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How Yoga Helps You to Control Your Mind

The yoga works on what’s called the HPA axis (or hypothalamic-pituitary-adrenal axis), which regulates your sympathetic nervous system as well as the parasympathetic nervous system. Yoga also reduces the SNS and increase the PNS, ending in a decrease in heart rate and blood pressure. Your brain takes cues from your body, so when your body […]

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The yoga works on what’s called the HPA axis (or hypothalamic-pituitary-adrenal axis), which regulates your sympathetic nervous system as well as the parasympathetic nervous system. Yoga also reduces the SNS and increase the PNS, ending in a decrease in heart rate and blood pressure. Your brain takes cues from your body, so when your body is pacifying down, your brain gets the message that all is well.

Take a few moments to imagine all the confusion in your mind. Notify the size, shape, color, weight, texture, and location of the stress, worry, and confusion. Think to carry all of that with you for a minute, an hour, a day, a week, a year, a lifetime or more.

Assume what limits it places on your ability to grow and touch your goals.

Now take a moment to visualize all the stress, worry, and clutter leaving your mind. Assume how much area and power you have to manifest all the things you want. Unloading the mind requires sorting what to keep from what to let go.

While there is no alternative to the individual and unique process, a clear mind is reachable.

“The longer I have to sit and wait, the clearer my game becomes to me.” – Venus Williams

Benefits of a Clear Mind

A powerful and clear mind reduces stress, anxiety, and the need for outside validation. Also, a clear mind develops self-awareness, focus, disciple, physical health, emotional stability, memory, and the ability to understand others.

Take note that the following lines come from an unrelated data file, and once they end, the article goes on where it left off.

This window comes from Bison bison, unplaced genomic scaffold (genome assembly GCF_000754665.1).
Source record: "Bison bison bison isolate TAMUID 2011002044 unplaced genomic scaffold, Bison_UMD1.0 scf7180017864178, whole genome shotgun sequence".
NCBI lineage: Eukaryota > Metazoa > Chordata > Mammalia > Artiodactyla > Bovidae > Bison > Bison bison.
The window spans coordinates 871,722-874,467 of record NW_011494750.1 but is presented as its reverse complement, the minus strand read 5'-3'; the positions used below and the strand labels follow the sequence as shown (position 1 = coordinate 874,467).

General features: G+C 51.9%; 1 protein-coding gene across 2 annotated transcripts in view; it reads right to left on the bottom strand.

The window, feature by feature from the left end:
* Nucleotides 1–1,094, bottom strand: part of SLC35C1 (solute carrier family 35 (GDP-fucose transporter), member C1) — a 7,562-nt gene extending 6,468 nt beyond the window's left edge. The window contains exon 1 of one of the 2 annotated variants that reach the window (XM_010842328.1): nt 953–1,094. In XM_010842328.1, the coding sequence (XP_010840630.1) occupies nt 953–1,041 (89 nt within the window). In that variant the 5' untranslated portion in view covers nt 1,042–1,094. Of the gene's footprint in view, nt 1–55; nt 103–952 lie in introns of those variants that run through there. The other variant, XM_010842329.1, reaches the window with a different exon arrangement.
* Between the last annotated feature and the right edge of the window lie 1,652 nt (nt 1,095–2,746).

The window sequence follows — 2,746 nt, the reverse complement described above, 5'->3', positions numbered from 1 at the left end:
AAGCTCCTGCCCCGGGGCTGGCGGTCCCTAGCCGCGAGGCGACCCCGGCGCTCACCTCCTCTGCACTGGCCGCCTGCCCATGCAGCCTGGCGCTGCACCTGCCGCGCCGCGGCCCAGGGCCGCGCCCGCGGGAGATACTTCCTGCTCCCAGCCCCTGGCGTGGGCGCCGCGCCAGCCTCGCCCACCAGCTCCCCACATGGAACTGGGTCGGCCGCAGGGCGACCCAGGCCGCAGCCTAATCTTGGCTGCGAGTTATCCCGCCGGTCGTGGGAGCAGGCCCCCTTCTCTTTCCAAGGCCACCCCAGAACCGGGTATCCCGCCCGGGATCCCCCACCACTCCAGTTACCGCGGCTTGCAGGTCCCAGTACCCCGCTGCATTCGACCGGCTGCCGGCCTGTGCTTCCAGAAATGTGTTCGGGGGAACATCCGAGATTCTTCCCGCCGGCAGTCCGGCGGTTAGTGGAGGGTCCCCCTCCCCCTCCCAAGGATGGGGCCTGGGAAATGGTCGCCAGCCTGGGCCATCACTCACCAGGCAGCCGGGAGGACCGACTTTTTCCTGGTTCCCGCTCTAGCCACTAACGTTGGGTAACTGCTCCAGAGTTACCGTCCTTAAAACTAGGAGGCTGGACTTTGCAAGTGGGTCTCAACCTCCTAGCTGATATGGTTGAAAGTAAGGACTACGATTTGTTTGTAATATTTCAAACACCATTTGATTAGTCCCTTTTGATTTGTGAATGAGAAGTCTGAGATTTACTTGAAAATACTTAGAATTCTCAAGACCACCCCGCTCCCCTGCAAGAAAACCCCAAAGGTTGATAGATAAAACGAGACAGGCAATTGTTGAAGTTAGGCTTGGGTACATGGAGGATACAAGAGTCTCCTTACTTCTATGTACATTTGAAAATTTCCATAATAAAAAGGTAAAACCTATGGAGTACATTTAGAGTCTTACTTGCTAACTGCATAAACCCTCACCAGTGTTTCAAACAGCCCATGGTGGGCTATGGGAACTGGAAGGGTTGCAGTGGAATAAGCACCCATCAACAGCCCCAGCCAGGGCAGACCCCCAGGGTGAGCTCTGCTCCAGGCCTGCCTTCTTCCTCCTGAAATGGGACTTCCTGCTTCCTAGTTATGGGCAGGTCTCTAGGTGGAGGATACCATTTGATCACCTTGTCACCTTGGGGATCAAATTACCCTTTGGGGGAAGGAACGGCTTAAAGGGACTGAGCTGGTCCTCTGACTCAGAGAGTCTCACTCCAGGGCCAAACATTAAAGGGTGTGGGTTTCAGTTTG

So does this have anything to do with yoga, you ask? The short and true answer is this: yoga helps to refresh and clear the mind.

Asanas for a Clear Mind

Inverted Asanas and Forward Bends – Inverting the body employs gravity to build increased blood run and oxygen to the brain, which helps with mental performance and subsequently fosters mental clarity.

Balancing Yoga Poses – Balancing calls the mind and body to remain focused while the internal equilibrium is tested. In order to linger upright and not fall, the mind clears excess confusion to focus on the balancing pose.

Seated Yoga Poses – Seated asanas calm the body and relax the nervous system. Primarily when paired with breath work, these poses reduce exhaustion and restore mental clarity.

Pranayama for a Clear Mind

Nadi Shoddana Pranayama – three-part breath control, consists of alternating nostril breathing, it can be done seated or lying down, practiced for 10 breath cycles.

Kapalabhati Pranayama – skull-shining breath, cleansing method, develops heat in the body through a brief inhale (short and patient) followed by drawing the navel toward the spine for a sharp exhale (short and active).

Kapalabhati pranayama is done in a cushioned seat with a strong straight spine, practiced for 15-45 exhales per cycle for 3-4 cycles.

Ujjayi Pranayama – victorious breath, usually sounds like an ocean or Darth Vader. Each inhales promotes the full enlargement of the lungs, and each exhale focuses on squeezing the back of the throat while slowly releasing air from both nostrils. This can be practiced during asana flows.

Now the body is calm, the mind clear of cares – the stage is set to slide into meditation effortlessly. By this, we intend that just like we can’t seize ourselves to sleep until it falls on its own, even meditation cannot be seized or done with effort. It just results and you simply glide through it. And it’s not just the adventure during meditation that matters but how you hold after. The mind becomes more peaceful and unperturbed, and you find yourself much more in charge of things.

All these practices consolidated can help switch the mind from a state of disturbance to the bliss of tranquility. The mind doesn’t close off but it does stop chattering, letting you be 100 percent at the bit and enjoying it thoroughly.

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    People look for retreats for themselves, in the country, by the coast, or in the hills . . . There is nowhere that a person can find a more peaceful and trouble-free retreat than in his own mind. . . . So constantly give yourself this retreat, and renew yourself.

    - MARCUS AURELIUS

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